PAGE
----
The libretto was created by RÈgis Dubray (b. 1940), professor of philosophy at the University of Lyon, the music was created by Michel Tabachnik (b. 1942), conductor of the Brussels Philharmonic and champion of the music of Xenakis and Ligeti.
Both men possess extensive catalogues of original literary and musical compositions. Both men possess biographies placing themselves at the epicenters of our previous century’s social, intellectual and artistic avant-garde.
Add to this primordial soup British stage director John Fulljames and British set designer Michael Levine (and you have the usual addition of Anglo-Saxon critical know-how to make sense of esoteric continental thought).
You get the idea — it wasn’t an easy evening.
Actor Walter Benjamin and singer Walter Benjamin with bottle(s) of morphine tablets
However its ninety minute duration flew by in what seemed like ten minutes even though it was in ponderous, docudrama episodic form. There were 14 brief scenes documenting Walter Benjamin’s arrival and sojourn of one long evening at a Spanish hotel just across the French border. He was on his way to Lisbon where he would have embarked to the United States. Instead he committed suicide at this hotel.
The opera is his progression from life to death. The libretto imagines Benjamin’s suicide vigil encounters (imagined) with a few of the intellectual luminaries who had supported him in his escape and exile from Nazi Germany, namely Arthur Koestler (anti-Fascist author of Darkness at Noon), Gershom Sholem (German born Israeli mystical philosopher), AndrÈ Gide, Bertolt Brecht, Max Horkheimer (interwar director of Frankfurt School of Critical Thinking, this institute later in exile at Columbia University together with Horkheimer), Asja Lacis (Benjamin’s mistress — a Latvian actress, avid communist, friend of Brecht) and Hanna Arendt (refugee German Jew, naturalized American political scientist).
The library/museum of human artifacts (below), video of Third Reich marching soldiers (above)
Yes, it was a lot to think about, the libretto projected high above the stage. The upper part of the stage itself was a huge three-sided box onto which were projections of Nazi and Stalin era propaganda films. The lower stage a huge three sided room of library shelves — books, artifacts, the above characters stuffed onto these shelves except when they came alive in Benjamin’s imaginings. Plus there were two Walter Benjamins, one a singer and the other an actor, sometimes one, sometimes the other, sometimes both being Benjamin. Not to mention eight ninjas (clothed in black) who were sometimes French Foreign Legionnaires and sometimes archivists of the above library. Plus there was a myriad of supporting roles divided among actors and singers.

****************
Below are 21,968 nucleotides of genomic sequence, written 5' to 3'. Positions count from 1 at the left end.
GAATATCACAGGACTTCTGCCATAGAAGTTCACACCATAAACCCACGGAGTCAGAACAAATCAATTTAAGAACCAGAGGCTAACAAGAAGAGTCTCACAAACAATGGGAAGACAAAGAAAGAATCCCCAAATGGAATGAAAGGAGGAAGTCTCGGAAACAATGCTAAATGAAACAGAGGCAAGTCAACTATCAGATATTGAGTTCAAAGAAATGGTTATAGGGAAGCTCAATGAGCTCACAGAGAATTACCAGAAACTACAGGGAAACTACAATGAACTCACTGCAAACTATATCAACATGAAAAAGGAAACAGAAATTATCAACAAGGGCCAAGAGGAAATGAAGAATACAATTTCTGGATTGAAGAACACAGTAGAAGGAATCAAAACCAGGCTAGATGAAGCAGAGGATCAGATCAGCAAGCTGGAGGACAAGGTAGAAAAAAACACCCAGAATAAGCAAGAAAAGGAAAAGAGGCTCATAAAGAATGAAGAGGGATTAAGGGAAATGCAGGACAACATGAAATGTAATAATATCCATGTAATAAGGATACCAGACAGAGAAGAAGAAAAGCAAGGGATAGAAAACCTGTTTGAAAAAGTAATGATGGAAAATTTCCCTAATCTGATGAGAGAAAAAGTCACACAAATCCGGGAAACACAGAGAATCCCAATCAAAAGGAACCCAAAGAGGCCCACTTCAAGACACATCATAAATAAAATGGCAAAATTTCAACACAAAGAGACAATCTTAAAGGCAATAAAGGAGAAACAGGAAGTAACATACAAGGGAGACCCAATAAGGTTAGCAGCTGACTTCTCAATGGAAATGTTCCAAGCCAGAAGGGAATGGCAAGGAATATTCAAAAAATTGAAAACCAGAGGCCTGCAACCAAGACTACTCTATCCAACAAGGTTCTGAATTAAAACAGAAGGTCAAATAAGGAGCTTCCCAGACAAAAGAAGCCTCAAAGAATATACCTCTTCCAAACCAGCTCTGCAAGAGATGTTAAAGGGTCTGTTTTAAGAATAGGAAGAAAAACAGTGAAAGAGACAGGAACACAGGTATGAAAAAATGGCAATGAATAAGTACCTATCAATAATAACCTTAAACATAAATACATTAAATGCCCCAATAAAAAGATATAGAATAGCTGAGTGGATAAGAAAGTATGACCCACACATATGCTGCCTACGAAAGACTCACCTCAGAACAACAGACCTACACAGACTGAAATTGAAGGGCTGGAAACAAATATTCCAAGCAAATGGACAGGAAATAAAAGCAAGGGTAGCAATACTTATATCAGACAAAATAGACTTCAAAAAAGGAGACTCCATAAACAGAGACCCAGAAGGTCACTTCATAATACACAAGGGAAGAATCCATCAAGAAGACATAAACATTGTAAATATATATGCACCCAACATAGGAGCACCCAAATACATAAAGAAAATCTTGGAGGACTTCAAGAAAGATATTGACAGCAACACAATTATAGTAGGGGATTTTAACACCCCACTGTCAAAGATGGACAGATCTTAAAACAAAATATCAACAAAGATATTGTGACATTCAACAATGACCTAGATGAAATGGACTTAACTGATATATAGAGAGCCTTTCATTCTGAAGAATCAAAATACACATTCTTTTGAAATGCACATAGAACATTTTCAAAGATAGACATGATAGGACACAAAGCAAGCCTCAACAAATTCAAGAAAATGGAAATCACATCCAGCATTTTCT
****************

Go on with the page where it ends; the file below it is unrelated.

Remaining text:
Conceptual and visual cacophony, from beginning to end.
And, well, the music itself. There was a lot of it and a lot of it was musique concrete [a montage of any possible recorded sound] when it was not usually unidentifiable masses of orchestral sounds — triple or quadruple winds, full complement of strings, piano and harp, legions of percussion instruments, accordion, etc. No doubt is was more organized and structured than this quick appreciation of its general cacophony.
The genius of the production was however the seamless integration of the pit and the stage into a indecipherable, inexplicable, undefinable frenetic whole the magic of which created quite a wallop.
The OpÈra de Lyon went for broke. We, the audience, roared our appreciation and roared some more, though I’m not sure how many of us would opt to see it a second time.
By the way, Benjamin, DerniËre Nuit was one of three operas that comprise the OpÈra de Lyon’s midwinter festival, this year entitled Festival pour l’HumanitÈ with its theme of tolerance. This production rose well above such a prosaic formula, and succeeded in making art — an accomplishment not always achieved in opera houses these days.
Casts and production information:
Walter Benjamin (singer): Jean-NoÎl Briend; Walter Benjamin (actor): Sava Lolov; Asja Lacis: Michaela Kustekova; Hannah Arendt: Michaela Selinger; Arthur Koestler: Charles Rice; Gershom Sholem: Scott Wilde; Bertolt Brecht; Jeff Martin; AndrÈ Gide; Gilles Ragon; Max Horkheimer: Karoly Szemeredy; Mme Henny Gurland: Elsa Rigmor Thiemann; La chanteuse de cabaret: Goele de Raedt; Joseph Gurland: Baptiste Mansot; Le Patron de l’Auberge: Emmanuel Amado; Le MÈdecin: Bruno Froment. Chorus and Orchestra of the OpÈra de Lyon. Conductor: Bernhard Kontarsky; Mise en scËne: John Fulljames; Scenery: Michael Levine; Costumes: Christina Cunningham; Lighting: James Farncombe; ChorÈgraphie: Maxine Braham; VidÈo: Will Duke; Son: Carolyn Downing. OpÈra de Lyon (France), March 18, 2016.??
product_title=The Final Night of Walter Benjamin
product_by=A review by Michael Milenski
product_id=Above: Philosophers Walter Benjamin and Max Horkheimer [Photos courtesy of OpÈra de Lyon, copyright Stofleth]